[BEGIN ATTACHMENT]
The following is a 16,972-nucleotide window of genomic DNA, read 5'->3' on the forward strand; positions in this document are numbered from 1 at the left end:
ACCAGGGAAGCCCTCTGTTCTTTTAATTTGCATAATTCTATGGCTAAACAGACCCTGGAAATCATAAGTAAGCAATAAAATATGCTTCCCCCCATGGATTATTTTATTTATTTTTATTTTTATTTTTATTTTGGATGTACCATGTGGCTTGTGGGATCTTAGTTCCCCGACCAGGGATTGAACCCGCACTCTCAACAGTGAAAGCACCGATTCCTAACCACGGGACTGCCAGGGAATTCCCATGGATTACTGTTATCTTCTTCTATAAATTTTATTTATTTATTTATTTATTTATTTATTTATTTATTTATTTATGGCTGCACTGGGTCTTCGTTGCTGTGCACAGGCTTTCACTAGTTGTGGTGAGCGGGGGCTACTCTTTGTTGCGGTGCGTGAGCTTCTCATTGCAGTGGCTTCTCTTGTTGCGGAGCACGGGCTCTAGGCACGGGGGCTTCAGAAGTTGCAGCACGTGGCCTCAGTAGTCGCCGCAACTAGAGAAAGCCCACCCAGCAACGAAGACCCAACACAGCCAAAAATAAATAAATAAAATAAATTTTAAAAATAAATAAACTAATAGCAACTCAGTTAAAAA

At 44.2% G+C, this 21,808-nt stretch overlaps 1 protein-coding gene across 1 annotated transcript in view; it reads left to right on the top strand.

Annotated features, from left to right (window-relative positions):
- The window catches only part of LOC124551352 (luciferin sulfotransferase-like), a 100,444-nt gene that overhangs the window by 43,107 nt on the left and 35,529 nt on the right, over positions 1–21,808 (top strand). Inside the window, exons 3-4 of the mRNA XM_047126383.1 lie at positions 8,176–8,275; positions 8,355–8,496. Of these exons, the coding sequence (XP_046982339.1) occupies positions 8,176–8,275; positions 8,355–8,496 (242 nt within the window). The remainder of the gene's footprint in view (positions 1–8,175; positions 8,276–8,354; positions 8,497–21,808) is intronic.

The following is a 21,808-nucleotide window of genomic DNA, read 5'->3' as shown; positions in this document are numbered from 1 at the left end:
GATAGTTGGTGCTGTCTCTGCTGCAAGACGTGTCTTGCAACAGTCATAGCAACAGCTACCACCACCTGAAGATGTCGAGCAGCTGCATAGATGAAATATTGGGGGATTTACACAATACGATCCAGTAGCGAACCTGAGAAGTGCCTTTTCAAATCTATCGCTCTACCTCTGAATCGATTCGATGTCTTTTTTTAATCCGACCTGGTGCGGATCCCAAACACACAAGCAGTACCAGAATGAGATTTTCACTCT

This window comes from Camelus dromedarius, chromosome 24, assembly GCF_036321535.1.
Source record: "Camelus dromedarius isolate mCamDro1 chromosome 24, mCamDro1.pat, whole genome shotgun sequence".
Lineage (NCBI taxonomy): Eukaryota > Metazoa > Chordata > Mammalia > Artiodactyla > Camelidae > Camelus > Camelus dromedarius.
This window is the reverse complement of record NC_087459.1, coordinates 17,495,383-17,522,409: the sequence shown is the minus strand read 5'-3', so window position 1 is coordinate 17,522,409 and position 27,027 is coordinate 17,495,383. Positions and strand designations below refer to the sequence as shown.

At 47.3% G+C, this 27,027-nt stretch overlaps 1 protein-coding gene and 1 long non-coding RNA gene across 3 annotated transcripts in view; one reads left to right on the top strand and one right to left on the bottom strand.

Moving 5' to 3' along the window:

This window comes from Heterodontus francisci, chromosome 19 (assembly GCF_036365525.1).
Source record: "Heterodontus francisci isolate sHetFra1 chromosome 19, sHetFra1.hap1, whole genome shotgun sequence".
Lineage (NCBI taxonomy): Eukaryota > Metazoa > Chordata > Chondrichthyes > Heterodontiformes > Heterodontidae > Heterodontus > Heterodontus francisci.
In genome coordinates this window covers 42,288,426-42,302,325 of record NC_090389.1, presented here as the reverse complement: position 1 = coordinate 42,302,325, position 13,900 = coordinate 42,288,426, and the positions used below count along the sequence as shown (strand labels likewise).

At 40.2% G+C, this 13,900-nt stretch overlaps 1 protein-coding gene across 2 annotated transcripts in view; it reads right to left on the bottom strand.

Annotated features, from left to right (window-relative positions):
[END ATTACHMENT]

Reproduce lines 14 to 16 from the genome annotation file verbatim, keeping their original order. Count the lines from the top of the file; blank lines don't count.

This window comes from Heterodontus francisci, chromosome 19 (assembly GCF_036365525.1).
Source record: "Heterodontus francisci isolate sHetFra1 chromosome 19, sHetFra1.hap1, whole genome shotgun sequence".
Lineage (NCBI taxonomy): Eukaryota > Metazoa > Chordata > Chondrichthyes > Heterodontiformes > Heterodontidae > Heterodontus > Heterodontus francisci.